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bric and muslins, and will talk an hour together upon a sweet-meat. He entertains his mother every night with observations that he makes both in town and court: as what lady shows the nicest fancy in her dress; what man of quality wears the fairest wig ; who has the finest linen, who the prettiest snuff-box, with many other the like curious remarks that may be made in good company.
On the other hand, I have very frequently the opportunity of seeing a rural Andromache, who came up to town last winter, and is one of the greatest fox-hunters in the country. She talks of hounds and horses, and makes nothing of leaping over a six-bar gate. If a man tells her a waggish story, she gives him a push with her hand in jest, and calls him an impudent dog ; and if her servant neglects his business, threatens to kick him out of the house. I have heard her, in her wrath, call a substantial tradesman a lousy cur; and remember one day, when she could not think of the name of a person, she described him, in a large company of men and ladies, by the fellow with the broad shoulders.
If those speeches and actions, which in their own nature are indifferent, appear ridiculous when they proceed from a wrong sex, the faults and imperfections of one sex, transplanted into another, appear black and monstrous. As for the men, I shall not in this paper any further concern myself about them; but as I would fain contribute to make woman-kind, which is the most beautiful part of the creation, entirely amiable, and wear out all those little spots and blemishes that are apt to rise among the charms which nature has poured out upon them, I shall dedicate this paper to their service. The spot which I would here endeavour to clear them of, is that party-rage which of late years is very much crept into their conversation. This is, in its nature, a male vice, and made up of many angry and cruel passions, that are altogether repugnant to the softness, the modesty, and those endearing qualities which are natural to the fair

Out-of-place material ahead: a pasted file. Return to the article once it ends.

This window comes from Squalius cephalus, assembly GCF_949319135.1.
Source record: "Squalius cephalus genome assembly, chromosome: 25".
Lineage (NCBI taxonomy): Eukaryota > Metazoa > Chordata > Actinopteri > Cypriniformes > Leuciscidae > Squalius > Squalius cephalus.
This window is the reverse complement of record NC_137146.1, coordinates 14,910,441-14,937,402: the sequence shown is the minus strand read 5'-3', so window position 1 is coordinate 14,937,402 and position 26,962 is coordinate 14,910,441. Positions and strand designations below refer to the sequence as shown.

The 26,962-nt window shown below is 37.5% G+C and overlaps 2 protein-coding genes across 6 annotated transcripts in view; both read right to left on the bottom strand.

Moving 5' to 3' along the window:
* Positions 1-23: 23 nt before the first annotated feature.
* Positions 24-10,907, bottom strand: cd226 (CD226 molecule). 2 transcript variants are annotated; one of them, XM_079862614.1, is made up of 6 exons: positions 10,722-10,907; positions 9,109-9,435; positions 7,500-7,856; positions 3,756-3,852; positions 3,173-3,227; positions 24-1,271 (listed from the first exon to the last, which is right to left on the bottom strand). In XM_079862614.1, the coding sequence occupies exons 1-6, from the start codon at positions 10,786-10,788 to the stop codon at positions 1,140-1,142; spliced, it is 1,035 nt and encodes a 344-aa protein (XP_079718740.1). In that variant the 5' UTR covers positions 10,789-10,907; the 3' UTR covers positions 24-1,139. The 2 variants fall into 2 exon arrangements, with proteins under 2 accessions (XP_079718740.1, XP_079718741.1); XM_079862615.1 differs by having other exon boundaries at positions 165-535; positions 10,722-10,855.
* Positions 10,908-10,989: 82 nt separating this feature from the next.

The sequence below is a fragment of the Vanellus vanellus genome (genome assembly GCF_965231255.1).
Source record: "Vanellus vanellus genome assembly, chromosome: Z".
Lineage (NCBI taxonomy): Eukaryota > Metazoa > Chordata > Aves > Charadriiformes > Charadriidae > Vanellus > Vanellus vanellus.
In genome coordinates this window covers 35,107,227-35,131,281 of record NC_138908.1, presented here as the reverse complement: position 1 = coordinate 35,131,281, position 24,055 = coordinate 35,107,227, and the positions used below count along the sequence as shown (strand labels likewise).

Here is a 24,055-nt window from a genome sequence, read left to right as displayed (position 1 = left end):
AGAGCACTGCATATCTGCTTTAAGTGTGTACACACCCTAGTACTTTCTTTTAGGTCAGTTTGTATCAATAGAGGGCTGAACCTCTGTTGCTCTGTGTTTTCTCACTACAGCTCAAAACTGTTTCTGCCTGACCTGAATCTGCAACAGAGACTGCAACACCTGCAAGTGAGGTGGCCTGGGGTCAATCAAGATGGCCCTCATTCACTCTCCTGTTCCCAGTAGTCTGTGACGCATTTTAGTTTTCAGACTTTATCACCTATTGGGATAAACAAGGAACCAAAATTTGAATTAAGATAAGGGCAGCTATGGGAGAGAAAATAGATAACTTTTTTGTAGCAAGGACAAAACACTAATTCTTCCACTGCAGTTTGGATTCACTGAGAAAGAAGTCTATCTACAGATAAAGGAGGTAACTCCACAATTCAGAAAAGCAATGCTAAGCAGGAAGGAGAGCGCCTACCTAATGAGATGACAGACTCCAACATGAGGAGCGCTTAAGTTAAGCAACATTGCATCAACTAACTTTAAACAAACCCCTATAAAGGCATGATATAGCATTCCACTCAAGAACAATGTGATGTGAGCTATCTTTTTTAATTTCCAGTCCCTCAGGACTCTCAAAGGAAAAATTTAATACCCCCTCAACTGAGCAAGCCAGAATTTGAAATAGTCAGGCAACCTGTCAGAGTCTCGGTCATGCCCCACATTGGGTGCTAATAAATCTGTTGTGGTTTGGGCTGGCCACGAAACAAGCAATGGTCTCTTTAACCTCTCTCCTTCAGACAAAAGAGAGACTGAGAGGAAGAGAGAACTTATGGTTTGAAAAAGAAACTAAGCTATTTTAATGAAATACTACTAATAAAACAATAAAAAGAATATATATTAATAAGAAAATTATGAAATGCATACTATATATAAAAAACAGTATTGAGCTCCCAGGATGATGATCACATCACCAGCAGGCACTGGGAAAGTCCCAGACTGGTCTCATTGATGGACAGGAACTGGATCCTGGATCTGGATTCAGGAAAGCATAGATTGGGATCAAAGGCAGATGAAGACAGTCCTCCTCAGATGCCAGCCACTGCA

Women were formed to temper mankind and soothe them into tenderness and compassion; not to set an edge upon their minds, and blow up in them those passions which are too apt to rise of their own accord. When I have seen a pretty mouth uttering calumnies and invectives, what would I not have given to have stopt it! how have I been troubled to see some of the finest features in the world grow pale, and tremble with party-rage! Camilla is one of the greatest beauties in the British nation, and yet values herself more upon being the virago of one party, than being the toast of both. The dear creature, about a week ago, encountered the fierce and beautiful Penthesilea across a teatable; but in the height of her anger, as her hand chanced to shake with the earnestness of the dispute, she scalded her fingers, and spilt a dish of tea upon her petticoat. Had not this accident broke off the debate, nobody knows where it would have ended.